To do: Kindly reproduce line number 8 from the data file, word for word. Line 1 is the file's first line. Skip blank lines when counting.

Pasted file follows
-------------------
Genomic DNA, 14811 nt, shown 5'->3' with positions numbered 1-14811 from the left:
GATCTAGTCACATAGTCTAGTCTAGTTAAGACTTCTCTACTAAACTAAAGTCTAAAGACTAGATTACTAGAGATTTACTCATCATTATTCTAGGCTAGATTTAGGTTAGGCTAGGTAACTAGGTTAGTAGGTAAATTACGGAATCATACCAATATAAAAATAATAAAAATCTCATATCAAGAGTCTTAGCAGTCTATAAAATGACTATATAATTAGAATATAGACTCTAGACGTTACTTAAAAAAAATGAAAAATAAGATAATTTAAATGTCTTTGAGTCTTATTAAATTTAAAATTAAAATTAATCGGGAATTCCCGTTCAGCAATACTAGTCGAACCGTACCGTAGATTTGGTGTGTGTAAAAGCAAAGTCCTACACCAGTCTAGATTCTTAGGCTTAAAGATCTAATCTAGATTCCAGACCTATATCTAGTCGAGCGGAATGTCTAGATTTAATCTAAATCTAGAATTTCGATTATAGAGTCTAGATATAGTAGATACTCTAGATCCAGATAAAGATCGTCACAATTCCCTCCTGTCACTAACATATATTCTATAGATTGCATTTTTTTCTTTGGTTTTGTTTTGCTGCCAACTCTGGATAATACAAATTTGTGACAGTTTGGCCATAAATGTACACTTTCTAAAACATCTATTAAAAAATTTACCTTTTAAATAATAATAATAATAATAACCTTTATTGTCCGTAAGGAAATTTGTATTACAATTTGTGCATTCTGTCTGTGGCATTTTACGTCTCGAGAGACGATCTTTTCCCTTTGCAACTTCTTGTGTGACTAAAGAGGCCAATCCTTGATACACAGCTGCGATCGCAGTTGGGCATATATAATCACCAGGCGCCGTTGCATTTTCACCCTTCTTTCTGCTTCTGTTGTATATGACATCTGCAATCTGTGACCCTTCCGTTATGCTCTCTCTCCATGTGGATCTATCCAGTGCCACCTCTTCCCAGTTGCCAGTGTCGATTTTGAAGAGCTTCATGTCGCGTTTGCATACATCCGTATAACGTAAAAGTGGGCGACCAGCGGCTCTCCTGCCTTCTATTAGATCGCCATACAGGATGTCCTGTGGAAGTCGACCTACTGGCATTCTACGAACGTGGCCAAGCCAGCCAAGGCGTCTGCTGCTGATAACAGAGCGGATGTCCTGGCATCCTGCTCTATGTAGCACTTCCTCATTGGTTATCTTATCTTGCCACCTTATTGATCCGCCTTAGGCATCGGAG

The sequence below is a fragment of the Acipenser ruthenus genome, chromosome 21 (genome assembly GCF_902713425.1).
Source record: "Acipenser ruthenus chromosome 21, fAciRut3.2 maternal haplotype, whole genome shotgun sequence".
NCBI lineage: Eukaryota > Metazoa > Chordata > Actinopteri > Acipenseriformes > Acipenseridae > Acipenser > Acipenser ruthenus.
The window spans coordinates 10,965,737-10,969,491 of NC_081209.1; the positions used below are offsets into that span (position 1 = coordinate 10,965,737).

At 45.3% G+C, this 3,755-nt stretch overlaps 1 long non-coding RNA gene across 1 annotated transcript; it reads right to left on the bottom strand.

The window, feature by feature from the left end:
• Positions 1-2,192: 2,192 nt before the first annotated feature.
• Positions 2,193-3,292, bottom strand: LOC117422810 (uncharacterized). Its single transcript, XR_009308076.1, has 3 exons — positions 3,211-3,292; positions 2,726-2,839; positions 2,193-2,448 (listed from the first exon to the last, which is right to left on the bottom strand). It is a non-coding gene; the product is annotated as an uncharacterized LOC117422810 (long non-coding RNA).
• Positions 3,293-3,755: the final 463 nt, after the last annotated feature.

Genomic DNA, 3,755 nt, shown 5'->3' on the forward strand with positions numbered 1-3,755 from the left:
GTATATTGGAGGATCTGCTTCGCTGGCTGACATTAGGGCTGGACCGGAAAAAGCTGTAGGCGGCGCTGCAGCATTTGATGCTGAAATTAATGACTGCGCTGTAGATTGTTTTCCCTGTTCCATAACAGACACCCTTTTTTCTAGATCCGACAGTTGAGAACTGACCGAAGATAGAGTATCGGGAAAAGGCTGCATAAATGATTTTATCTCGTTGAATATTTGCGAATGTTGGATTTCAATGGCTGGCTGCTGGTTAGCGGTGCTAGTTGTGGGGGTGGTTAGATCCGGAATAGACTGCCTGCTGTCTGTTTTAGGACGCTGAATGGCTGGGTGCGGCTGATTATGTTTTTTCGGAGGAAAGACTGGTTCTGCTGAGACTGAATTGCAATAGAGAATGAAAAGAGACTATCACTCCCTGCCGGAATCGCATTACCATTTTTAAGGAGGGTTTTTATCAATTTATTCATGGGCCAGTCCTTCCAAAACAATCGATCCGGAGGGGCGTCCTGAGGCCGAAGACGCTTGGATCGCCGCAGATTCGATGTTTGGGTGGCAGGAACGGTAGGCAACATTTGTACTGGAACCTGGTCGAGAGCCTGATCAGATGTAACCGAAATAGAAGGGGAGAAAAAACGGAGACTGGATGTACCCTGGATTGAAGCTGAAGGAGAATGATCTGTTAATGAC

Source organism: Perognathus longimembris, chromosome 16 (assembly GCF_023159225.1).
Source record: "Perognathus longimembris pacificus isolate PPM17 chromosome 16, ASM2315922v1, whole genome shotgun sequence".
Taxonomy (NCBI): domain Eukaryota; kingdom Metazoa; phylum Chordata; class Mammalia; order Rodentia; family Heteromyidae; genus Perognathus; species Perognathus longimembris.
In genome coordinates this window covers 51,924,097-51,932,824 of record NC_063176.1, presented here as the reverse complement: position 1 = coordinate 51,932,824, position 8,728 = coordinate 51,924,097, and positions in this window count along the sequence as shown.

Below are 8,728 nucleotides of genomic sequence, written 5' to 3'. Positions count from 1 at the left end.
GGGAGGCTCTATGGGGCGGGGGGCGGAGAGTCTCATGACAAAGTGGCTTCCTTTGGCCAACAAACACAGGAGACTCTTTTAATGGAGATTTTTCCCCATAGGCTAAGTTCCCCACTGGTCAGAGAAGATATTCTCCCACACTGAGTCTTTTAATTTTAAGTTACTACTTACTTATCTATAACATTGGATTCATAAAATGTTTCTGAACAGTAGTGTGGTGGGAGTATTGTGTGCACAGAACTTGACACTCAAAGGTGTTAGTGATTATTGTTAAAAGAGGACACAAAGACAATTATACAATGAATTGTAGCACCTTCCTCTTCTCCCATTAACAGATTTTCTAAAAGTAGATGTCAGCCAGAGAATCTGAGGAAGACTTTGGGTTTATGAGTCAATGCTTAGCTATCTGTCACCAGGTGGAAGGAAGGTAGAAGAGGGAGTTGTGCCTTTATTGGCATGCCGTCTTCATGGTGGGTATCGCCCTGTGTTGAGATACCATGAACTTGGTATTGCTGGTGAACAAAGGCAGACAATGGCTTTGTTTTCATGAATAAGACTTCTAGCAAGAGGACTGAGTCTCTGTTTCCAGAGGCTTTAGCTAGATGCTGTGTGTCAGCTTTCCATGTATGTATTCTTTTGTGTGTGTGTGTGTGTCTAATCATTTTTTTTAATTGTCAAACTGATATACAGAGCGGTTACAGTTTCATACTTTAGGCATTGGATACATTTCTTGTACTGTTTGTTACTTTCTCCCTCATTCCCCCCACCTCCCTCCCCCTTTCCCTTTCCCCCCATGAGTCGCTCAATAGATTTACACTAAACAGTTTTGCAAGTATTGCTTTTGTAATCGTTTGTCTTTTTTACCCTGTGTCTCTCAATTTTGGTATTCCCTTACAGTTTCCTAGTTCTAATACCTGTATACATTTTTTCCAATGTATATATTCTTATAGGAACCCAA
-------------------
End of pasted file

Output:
The window, feature by feature from the left end: